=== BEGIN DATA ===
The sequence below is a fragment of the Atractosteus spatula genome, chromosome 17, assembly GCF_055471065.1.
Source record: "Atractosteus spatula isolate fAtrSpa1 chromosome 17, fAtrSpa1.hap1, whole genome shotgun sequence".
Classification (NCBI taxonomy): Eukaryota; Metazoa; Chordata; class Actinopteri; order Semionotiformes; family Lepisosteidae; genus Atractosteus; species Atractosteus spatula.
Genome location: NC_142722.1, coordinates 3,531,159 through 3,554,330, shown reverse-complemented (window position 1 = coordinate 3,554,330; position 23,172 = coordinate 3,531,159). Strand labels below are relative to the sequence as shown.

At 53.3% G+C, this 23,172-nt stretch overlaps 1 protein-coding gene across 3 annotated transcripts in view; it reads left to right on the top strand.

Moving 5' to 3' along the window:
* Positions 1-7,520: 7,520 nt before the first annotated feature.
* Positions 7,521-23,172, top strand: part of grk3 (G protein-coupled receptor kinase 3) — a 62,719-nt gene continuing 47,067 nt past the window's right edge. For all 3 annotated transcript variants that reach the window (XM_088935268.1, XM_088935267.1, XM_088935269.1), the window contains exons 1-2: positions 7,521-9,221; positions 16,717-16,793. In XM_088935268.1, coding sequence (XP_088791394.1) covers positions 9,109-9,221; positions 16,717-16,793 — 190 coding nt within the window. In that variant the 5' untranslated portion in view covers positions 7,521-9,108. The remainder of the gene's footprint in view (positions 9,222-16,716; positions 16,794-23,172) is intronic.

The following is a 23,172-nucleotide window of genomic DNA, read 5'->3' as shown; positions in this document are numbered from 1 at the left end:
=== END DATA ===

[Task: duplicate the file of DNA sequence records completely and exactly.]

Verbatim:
The sequence below is a fragment of the Atractosteus spatula genome, chromosome 17, assembly GCF_055471065.1.
Source record: "Atractosteus spatula isolate fAtrSpa1 chromosome 17, fAtrSpa1.hap1, whole genome shotgun sequence".
Classification (NCBI taxonomy): Eukaryota; Metazoa; Chordata; class Actinopteri; order Semionotiformes; family Lepisosteidae; genus Atractosteus; species Atractosteus spatula.
Genome location: NC_142722.1, coordinates 3,531,159 through 3,554,330, shown reverse-complemented (window position 1 = coordinate 3,554,330; position 23,172 = coordinate 3,531,159). Strand labels below are relative to the sequence as shown.

At 53.3% G+C, this 23,172-nt stretch overlaps 1 protein-coding gene across 3 annotated transcripts in view; it reads left to right on the top strand.

Moving 5' to 3' along the window:
* Positions 1-7,520: 7,520 nt before the first annotated feature.
* Positions 7,521-23,172, top strand: part of grk3 (G protein-coupled receptor kinase 3) — a 62,719-nt gene continuing 47,067 nt past the window's right edge. For all 3 annotated transcript variants that reach the window (XM_088935268.1, XM_088935267.1, XM_088935269.1), the window contains exons 1-2: positions 7,521-9,221; positions 16,717-16,793. In XM_088935268.1, coding sequence (XP_088791394.1) covers positions 9,109-9,221; positions 16,717-16,793 — 190 coding nt within the window. In that variant the 5' untranslated portion in view covers positions 7,521-9,108. The remainder of the gene's footprint in view (positions 9,222-16,716; positions 16,794-23,172) is intronic.

The following is a 23,172-nucleotide window of genomic DNA, read 5'->3' as shown; positions in this document are numbered from 1 at the left end: